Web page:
Tuesday, March 30, 2010


Obviously the most important image on this post is of my almost eaten meal of salmon. PROTEIN. I am not a great fan of protein at best, eating low fat cheese and beans, a little chicken, so I'm probably always low on this fuel. But recently, my attempts at eating it have been very sad, though I could manage to drink the box of peach protein-added gunk (with how many other unpronounceable additives) with lots of ice in the hospital.

But this salmon was my reward for actually teaching yesterday, a feat managed carefully by C. who dropped K. and me off at a building close to the photolab that has an elevator and she walked me in and up the elevator, down the long hall, and got me situated. I had figured out that with 18 students, 3 hours, I could give each ten minutes (TEN MINUTES! holy mackerel!) to try to figure out what they've been doing and how they are managing. Luckily three got there early so I could cross them off my list. I took notes, got e-mail addresses, did the best I could, weakly. But I was glad to be there and happy that they'd had a good critique two weeks before with Margaret, who now had my position and had subbed for me.

By mid-class, I was tottering over to lay out images so I could see the relationship of the photographs. I was too directive, far more than I would have normally been, but in the case of some folks, it seemed necessary to convince them that their projects were interesting and that they should look at more images than they'd chosen, or pare down some, and narrow the focus, etc.

I'm very glad that I didn't stay home. I felt very weak in the morning, having had a couple of nights of increased problems, and would have given anything just to lie there. But, going out was a good decision.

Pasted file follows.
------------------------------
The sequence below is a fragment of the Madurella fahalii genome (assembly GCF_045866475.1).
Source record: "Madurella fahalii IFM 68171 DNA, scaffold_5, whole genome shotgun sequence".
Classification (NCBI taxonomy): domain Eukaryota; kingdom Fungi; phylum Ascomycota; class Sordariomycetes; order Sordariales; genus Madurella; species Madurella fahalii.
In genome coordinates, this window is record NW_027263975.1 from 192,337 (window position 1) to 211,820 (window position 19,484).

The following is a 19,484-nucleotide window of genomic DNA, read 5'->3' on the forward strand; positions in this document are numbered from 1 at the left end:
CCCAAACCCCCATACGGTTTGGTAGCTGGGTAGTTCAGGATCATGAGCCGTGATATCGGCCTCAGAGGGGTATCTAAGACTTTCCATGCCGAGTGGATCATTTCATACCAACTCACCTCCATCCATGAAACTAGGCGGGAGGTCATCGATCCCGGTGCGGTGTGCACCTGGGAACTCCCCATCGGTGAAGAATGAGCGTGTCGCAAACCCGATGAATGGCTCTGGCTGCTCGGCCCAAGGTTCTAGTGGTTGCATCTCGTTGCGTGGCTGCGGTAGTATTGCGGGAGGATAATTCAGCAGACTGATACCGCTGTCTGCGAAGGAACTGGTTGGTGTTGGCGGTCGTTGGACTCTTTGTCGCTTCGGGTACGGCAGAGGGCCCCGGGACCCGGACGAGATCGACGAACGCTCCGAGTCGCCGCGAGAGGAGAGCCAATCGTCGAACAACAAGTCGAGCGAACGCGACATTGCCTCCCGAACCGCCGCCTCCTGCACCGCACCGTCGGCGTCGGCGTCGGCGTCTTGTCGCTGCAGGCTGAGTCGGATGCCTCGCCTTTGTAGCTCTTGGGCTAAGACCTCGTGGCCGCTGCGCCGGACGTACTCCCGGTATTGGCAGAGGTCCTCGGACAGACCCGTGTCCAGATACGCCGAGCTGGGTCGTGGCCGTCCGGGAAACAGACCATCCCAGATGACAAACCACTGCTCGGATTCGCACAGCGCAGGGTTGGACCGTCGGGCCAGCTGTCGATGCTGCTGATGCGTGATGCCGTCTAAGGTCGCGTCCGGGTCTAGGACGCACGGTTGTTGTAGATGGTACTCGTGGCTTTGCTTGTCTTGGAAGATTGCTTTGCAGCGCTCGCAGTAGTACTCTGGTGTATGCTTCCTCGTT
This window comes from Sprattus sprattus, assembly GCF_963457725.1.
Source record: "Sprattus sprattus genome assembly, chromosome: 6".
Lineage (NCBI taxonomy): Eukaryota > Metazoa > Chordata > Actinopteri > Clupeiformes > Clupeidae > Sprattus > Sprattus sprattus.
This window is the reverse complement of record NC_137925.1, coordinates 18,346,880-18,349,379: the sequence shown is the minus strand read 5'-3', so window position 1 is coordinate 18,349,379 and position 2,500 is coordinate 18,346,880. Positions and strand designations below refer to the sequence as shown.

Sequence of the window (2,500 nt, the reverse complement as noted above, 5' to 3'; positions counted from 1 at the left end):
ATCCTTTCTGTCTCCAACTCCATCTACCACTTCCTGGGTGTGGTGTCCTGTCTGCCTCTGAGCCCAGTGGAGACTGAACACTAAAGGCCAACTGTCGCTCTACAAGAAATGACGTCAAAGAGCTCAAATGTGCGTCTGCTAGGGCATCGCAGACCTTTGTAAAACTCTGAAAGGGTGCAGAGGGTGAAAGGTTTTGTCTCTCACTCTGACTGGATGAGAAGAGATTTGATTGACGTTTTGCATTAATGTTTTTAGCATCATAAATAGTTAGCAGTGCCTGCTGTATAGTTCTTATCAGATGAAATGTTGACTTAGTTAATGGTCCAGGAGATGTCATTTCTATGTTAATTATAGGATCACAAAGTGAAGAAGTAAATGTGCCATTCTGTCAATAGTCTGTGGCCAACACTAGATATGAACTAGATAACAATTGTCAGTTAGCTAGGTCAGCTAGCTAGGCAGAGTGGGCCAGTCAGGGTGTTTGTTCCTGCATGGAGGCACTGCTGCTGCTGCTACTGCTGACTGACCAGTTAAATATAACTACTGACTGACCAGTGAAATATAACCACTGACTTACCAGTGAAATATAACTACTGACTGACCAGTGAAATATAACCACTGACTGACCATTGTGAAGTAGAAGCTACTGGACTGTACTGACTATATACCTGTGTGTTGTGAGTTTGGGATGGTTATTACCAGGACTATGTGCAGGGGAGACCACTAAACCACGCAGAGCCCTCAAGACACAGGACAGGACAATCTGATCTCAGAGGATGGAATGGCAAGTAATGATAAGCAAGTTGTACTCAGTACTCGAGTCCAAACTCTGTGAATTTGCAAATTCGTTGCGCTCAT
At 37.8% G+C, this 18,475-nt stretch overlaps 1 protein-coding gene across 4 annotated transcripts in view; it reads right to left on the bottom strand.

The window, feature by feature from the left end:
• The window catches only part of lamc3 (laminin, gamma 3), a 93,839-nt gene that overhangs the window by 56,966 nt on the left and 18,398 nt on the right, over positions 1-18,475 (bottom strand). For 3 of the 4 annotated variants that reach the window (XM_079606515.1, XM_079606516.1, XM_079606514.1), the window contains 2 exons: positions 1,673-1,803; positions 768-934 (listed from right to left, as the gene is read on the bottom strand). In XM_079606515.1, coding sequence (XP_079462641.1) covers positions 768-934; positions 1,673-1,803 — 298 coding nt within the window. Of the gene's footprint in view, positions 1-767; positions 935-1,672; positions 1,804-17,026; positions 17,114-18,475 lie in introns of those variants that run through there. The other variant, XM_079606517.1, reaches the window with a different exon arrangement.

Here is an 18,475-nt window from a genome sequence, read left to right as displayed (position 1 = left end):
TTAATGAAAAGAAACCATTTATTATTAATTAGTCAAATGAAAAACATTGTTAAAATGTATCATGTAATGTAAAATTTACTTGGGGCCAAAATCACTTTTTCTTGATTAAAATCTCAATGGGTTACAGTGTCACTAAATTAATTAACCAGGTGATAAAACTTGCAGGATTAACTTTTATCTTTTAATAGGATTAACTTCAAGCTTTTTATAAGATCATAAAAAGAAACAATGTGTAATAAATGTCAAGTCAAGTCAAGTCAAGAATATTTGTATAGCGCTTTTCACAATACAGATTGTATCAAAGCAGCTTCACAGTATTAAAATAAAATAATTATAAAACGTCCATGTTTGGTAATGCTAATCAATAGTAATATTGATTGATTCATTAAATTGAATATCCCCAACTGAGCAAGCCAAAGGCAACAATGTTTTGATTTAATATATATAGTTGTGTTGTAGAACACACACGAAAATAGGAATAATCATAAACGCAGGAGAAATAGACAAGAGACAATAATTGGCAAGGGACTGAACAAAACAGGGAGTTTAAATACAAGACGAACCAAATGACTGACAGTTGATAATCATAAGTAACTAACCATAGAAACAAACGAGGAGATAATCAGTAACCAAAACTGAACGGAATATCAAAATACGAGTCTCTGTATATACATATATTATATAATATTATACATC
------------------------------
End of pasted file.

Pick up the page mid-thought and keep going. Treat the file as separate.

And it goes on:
But at 4:30, when I'd seen the last person, I thought of some cheap, chain restaurant (I don't trust the quality of food in them,) but I couldn't imagine where else to go since I was really out of fuel. Fortunately, I remember the Victoria, a restaurant that's changed hands twice in the last few years, since it was sold by the man who'd kept it going, a neighborhood institution for decades. The young guy who waited on us (he looked like an actor) said that the waitresses were still there, those women who'd worked for twenty, thirty years for the same owner. 

The menu has gone upscale, pages of possibilities instead of the old, spare double-sided menu. The breaded sole is long gone (he laughed at the idea of such a pedestrian meal), but recommended the salmon. The side order of squash is no longer light in color, bland, but has gotten dolled up and tasty. But the same booths line the front section of the restaurant, giving the appearance of a diner. And the front windows look onto the traffic of Mass. Avenue, and we sat at the back, watching the rain.

The photo with the roll is particularly important. I asked C if he would order me a roll, having the distinct sense that I could starve to death within three minutes if I didn't get something to eat, causing him to get up yet again to fulfill one of my needs. (He must be so tired of me.) And we got three rolls. But what's important is that bit of marinara sauce spilled on the table behind the water glasses. They had lighted breaded zuchinni sticks and I was only allowed to taste one. I could have eaten the whole plate though that would have been a very sorry idea.

That morning I had finally figured out why I've been having middle of the night problems -- taken a worrisome direction. Sour Cream! I'd had it on three baked potatoes, one a day, thinking that when the doctor in the hospital said I could have a little milk in my coffee (I prefer lattes with a shot of espresso), that meant I could have sour cream. I can't. So, my breakfast of baked potato and sour cream had not been agreeable and C. had to stop at Panera and get me three pieces of country white bread with margerine and jelly that I could eat in the car, tossing the crusts carelessly out of the window. That was before we picked up K. at the bus station and then drove out to UMass for my afternoon.